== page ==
The thing is, while those core ideas are good, most of his books are just remixes of those core ideas, tweaked to a specific readership.

Q11: Usefulness of cookbooks

Do you think that cookbooks are still useful in an era where there are infinite recipes online?
– Mary

Absolutely, for several reasons.

For one, cookbooks are available if the internet is down. If you don’t have the internet, you can’t access online recipes. You can always access a cookbook.

For another, cookbook recipes tend to be pretty reliable and high quality. A lot of recipes on websites are pretty dodgy, though there are some sites that I do implicitly trust (like Serious Eats). However, if a cookbook is well regarded, I generally trust everything in it.

For yet another, cookbooks often do a much better job of addressing techniques than online recipes – how exactly to do things in the kitchen. I often get more value out of techniques than I do out of the recipes, though I do often supplement the techniques with Youtube videos.

I also like the flexibility of using a cookbook in the kitchen. I can flop it out on the table, highlight it, move it around, and so on. I can do that with tablets and phones and laptops to an extent, but it often involves having to scroll and being worried that my device is near something messy in the kitchen, something I worry about a lot less with a cookbook.

I have a shelf full of cookbooks. I love them, and I add new ones every once in a while.

Q12: Privilege

Have you ever considered that some of your financial success comes from the advantages you had in life and not because of your personal choices?
– Amelia

Absolutely. I had a number of advantages in life, not least of which was two loving parents who did everything they could to raise me with good values and a strong work ethic. On the other hand, I didn’t grow up with “every advantage.” My family was at the very best lower middle class, and I think that’s a stretch to even call it that. I spent much of my childhood sick and missed more than a year of school due to fifteen different childhood surgeries I went through. I am naturally very introverted and have to work hard just to do well in social situations when my strong, strong preference is to be quiet or leave.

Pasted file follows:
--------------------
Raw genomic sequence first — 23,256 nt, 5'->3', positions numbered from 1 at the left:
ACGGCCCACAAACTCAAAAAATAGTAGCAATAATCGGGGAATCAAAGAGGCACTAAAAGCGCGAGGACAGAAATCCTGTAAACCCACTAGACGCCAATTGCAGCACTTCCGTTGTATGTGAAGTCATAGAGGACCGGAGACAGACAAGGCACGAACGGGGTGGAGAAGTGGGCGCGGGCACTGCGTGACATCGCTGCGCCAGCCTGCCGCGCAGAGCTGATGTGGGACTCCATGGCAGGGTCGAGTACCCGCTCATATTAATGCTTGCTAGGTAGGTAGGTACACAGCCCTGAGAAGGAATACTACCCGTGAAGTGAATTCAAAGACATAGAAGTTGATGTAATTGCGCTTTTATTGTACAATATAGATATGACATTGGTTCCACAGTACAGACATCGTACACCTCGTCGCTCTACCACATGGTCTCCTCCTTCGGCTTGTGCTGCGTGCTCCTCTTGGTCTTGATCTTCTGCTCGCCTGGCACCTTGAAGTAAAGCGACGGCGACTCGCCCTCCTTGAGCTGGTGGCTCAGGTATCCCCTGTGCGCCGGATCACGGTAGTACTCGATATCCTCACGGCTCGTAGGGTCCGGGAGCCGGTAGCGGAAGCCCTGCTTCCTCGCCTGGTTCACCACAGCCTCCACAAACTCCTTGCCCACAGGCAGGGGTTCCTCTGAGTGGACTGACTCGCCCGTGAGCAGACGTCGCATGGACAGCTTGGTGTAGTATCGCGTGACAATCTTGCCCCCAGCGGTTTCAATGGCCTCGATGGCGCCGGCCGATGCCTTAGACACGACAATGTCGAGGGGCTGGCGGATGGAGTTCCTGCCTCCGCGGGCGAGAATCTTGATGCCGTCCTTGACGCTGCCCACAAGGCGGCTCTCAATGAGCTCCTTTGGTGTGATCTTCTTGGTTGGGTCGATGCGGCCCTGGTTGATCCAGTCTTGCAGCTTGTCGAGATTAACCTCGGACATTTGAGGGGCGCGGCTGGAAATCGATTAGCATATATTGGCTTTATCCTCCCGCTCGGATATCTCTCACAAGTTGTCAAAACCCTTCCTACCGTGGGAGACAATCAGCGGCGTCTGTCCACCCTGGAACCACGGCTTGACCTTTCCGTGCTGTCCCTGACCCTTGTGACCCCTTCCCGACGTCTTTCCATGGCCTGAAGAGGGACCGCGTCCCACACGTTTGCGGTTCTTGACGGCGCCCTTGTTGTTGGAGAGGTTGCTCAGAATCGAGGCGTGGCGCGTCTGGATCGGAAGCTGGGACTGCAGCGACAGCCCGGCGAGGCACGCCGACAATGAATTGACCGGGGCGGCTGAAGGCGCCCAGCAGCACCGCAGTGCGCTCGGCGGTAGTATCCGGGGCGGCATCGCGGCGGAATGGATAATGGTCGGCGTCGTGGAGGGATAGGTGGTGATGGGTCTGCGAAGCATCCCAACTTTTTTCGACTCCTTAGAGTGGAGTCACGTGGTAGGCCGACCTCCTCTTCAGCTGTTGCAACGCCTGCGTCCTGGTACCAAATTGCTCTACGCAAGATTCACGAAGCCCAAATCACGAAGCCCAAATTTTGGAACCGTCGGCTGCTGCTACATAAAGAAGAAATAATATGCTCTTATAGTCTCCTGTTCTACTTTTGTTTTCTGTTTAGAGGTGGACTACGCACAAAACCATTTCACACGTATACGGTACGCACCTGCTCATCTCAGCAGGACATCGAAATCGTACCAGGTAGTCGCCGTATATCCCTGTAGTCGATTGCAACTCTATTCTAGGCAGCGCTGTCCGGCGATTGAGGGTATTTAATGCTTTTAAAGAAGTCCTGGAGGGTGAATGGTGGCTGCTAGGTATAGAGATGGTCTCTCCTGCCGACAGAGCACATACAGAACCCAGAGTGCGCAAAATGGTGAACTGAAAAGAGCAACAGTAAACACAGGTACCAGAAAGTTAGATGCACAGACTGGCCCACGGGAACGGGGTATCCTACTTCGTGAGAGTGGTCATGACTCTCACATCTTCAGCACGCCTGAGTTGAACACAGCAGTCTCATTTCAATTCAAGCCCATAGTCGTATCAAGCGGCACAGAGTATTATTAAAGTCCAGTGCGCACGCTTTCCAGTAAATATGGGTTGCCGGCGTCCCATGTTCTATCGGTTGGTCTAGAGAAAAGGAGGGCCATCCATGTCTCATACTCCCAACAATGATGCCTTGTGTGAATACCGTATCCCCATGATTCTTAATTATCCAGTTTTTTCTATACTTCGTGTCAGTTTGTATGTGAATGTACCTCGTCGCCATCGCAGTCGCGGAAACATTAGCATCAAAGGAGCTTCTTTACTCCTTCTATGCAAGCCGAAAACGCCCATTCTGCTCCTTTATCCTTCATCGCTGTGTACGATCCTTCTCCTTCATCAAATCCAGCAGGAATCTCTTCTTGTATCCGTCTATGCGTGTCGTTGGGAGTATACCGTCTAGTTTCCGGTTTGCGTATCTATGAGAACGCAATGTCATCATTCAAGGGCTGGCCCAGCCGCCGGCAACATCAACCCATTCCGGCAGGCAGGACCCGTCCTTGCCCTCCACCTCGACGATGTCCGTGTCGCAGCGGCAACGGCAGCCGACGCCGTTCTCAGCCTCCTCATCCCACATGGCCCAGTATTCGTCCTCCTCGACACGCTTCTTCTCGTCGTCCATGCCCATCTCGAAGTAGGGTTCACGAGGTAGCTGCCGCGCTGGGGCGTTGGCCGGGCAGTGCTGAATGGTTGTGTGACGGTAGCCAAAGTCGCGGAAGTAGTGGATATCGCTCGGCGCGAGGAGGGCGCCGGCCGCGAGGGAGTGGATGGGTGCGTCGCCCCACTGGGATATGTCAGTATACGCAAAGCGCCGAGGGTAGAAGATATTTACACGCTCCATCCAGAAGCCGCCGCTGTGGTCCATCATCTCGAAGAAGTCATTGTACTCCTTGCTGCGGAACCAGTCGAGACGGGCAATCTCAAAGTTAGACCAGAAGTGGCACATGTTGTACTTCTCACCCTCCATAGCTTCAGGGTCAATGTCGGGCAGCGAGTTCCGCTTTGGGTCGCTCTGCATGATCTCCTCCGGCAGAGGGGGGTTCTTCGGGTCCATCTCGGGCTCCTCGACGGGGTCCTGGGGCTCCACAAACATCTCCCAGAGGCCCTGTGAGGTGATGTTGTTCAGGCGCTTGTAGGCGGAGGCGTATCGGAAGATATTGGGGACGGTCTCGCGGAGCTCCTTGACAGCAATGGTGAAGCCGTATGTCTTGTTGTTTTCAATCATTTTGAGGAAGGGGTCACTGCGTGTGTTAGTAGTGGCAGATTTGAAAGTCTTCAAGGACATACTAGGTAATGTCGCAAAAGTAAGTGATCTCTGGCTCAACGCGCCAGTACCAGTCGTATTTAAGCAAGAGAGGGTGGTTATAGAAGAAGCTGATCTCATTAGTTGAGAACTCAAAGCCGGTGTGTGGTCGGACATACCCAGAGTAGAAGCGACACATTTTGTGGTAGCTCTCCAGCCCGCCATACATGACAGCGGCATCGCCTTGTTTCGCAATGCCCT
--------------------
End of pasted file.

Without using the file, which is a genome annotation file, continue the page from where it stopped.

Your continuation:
The point is that the advantages I did have certainly gave me a boost in life. I like to think of it as being like a sprinter running a race with the wind at their back or starting at the ten yard line.

The issue is that I still had to run the race. For some, the race was easier than it was for me. For some, the race is harder. But we are all running that race. The vast majority of people that achieve success had to work and work hard to get it. Very few people are handed success in life. Sure, some people start out closer to the finish line than others, but they couldn’t just sit on their rear end all day and success just arrived in their mailbox.

I’m interested in helping people in their own run, whether they start off with the wind at their back and 50 yards past the starting line or whether they’re starting off at the back of the pack with the wind in their face. I can’t change anyone’s starting position, but I can certainly do my best to put a little bit of wind to everyone’s back. We’re all running, and we all want to make something more of our lives.

Got any questions? The best way to ask is to follow me on Facebook and ask questions directly there. I’ll attempt to answer them in a future mailbag (which, by way of full disclosure, may also get re-posted on other websites that pick up my blog). However, I do receive many, many questions per week, so I may not necessarily be able to answer yours.

Trent Hamm

Founder & Columnist

Trent Hamm founded The Simple Dollar in 2006 and still writes a daily column on personal finance. He’s the author of three books published by Simon & Schuster and Financial Times Press, has contributed to Business Insider, US News & World Report, Yahoo Finance, and Lifehacker, and his financial advice has been featured in The New York Times, TIME, Forbes, The Guardian, and elsewhere.